What a combination that would be – the divine and the human, dwelling in loving harmony. What kind of a harvest would that produce on this brawling, bruising, mixed up planet? Would it herald the end of violence and selfishness, of the divisions that mankind has raised? Would starvation be quickly dealt with and all the other kinds of actions that degrade what should be the fair and gentle face of mankind?

I suppose Christ had the answer to that and he considered it so important that he refused to compromise his standing when his time came. So, he faced the torture, the crucifixion, the taunts and all else the misunderstanding ones subjected him to. And he came up trumps. He did what he had to do – did it in style, perhaps with a sense of showmanship. It was, after all, an ingenious idea, the resurrection. It guaranteed an historical immortality.

After all these years, his light still shines down to us. When in need, knock and in some way, he’ll be there. Doesn’t matter who you are, what your life has been. If the need is deep and the asking sincere, the response will come.

What moved him then, what inspired him to go to the cross – is with us now. It’s closer than we know, waiting for us to return. This kind of love knows no boundaries. And should the divine enfold you, just for a moment, you will have joined that hallowed nature that Christ spoke about when he said “I and my Father are One.”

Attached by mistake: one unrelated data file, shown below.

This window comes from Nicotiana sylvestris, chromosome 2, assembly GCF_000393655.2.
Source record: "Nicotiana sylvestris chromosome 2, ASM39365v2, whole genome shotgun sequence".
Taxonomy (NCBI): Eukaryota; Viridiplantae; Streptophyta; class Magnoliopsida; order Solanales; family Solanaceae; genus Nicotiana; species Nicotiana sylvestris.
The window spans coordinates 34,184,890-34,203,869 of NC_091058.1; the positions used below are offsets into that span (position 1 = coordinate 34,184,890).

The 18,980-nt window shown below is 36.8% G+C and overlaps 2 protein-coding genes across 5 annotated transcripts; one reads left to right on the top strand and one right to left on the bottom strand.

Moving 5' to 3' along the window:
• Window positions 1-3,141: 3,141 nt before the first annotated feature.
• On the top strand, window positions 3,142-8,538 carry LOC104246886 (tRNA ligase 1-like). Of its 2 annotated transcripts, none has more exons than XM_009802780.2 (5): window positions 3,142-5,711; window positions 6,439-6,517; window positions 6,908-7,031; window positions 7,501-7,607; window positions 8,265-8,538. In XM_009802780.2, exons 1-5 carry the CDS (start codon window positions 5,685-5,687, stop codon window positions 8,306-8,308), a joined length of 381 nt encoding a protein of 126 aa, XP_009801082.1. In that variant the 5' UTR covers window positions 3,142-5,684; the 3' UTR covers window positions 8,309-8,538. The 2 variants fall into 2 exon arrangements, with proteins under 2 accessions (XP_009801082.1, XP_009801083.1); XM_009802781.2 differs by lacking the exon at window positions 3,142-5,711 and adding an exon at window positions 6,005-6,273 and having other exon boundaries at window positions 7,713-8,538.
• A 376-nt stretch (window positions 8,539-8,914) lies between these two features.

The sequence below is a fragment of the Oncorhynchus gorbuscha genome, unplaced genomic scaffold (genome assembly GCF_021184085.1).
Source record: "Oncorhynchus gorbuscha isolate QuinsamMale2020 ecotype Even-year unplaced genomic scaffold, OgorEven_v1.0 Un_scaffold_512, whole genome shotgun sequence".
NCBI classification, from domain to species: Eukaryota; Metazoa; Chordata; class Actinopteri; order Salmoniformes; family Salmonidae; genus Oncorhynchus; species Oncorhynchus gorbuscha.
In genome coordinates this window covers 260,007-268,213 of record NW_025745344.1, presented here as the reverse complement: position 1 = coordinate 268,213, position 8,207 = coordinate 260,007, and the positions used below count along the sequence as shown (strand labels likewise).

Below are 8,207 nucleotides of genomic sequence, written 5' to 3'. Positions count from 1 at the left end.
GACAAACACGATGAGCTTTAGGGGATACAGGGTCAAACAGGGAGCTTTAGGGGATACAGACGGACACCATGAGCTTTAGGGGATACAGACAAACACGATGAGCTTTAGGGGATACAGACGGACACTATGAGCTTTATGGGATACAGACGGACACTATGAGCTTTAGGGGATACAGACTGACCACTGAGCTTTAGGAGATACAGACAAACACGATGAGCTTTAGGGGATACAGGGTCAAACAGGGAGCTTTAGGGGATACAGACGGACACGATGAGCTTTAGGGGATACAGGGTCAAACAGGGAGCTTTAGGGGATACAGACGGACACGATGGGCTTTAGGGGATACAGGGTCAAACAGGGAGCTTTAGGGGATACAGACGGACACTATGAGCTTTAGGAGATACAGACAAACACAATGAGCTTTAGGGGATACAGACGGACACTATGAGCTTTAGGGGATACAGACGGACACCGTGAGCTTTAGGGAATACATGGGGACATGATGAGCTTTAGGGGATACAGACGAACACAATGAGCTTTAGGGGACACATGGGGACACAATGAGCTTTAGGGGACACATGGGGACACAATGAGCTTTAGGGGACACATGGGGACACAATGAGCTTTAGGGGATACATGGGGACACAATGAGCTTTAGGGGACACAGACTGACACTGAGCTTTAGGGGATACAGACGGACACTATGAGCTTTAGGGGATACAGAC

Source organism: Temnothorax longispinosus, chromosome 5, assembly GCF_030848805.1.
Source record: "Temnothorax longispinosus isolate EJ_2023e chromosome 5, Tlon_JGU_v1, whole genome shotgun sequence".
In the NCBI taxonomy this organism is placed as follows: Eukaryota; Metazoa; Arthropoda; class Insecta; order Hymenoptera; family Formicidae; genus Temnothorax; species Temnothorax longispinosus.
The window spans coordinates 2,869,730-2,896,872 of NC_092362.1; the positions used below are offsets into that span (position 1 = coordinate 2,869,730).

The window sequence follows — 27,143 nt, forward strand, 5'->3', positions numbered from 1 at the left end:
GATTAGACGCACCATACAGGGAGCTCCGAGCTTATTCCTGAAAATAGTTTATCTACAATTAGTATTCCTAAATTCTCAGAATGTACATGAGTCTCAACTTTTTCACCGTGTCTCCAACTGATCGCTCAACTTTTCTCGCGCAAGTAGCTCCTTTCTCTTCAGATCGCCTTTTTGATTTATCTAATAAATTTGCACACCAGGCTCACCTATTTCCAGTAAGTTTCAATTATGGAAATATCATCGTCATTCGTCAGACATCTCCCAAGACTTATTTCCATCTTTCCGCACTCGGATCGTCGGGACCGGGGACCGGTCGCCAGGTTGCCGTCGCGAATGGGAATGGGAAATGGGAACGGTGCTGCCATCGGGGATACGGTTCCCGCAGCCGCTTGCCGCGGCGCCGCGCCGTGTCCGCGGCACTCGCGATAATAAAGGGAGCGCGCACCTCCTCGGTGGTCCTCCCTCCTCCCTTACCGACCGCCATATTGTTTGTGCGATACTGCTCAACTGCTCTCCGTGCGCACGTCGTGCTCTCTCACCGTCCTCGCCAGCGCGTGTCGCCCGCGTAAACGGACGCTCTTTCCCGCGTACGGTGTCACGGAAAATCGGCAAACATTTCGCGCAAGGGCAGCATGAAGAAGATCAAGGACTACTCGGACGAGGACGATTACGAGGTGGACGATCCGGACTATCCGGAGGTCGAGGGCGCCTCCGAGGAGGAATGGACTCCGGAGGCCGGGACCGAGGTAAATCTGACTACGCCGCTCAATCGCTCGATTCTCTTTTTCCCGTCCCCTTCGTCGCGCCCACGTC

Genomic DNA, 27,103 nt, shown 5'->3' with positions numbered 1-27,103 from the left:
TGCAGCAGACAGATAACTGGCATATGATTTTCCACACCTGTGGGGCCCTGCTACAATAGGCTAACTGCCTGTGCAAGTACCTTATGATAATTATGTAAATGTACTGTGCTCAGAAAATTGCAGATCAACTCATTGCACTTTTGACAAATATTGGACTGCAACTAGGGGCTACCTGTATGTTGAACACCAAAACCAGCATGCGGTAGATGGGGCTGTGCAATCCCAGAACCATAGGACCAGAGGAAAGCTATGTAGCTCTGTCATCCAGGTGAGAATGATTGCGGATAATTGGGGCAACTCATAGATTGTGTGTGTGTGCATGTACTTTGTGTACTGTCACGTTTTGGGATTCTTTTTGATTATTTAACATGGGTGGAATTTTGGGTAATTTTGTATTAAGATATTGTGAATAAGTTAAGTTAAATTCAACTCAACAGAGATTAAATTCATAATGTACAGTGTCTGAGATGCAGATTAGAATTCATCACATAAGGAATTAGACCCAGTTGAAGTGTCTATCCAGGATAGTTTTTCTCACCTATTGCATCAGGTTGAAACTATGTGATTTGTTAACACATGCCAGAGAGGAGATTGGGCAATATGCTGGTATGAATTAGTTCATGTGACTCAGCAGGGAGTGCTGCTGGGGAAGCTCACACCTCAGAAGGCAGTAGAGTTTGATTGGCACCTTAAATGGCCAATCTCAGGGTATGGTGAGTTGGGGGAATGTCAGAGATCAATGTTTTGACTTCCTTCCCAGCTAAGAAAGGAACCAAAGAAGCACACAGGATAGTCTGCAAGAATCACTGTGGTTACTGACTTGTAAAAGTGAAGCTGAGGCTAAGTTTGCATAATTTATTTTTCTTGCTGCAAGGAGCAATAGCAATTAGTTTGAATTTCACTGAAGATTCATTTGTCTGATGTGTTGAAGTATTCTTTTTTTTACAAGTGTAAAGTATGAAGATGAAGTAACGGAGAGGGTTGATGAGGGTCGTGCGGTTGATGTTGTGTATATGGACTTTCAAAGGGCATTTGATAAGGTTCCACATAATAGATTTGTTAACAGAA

Note: Joseph wrote these words in 1994. They are as relevant today as they were then.

CrosscoverA complete collection of Joseph’s moving pieces about Jesus is available. Beyond the Cross, The Christ Collection is being offered at a discount price in the lead up to Easter.



Seasons of living

eng_253by Joseph Raffa

Our lives are a ritual of prearranged patterns. Every morning it begins anew. We rise, wash and go through our routines. Blinds are raised, windows are opened to let in fresh air. We dress according to taste – light and colourful for the summer, warm clothing for the winter.

Every season has its chores but overall, some things do not change. Breakfast, dinner, tea, washing up and shopping. Reading the daily paper if that is your preference. Monday to Friday has its own tempo. Work for many, except for the unemployed, the retired – whose time is their own – and the children.  Some are cradled in their mothers’ arms or pushed about in prams and strollers. Those old enough head for school on foot, bike, bus or car. The seasons dictate their own patterns in dress, food, entertainment and behaviour.

Sometimes the ritual is broken by sickness, accident, or an unexpected change. But whatever it is that disrupts the orderly flow of our lives, once it’s over, we return back to the patterns we are comfortable with if we can. Being human, we love the complex patterns of our lives. And we like guidelines to direct our travel.

We have our web of relationships – our home, which is the centre of our living and our refuge – family connections and a host of gadgets to make life comfortable. And that’s the way it goes, a mixture of happy and sad, until death drags us away. Rituals then, don’t mean a thing any more.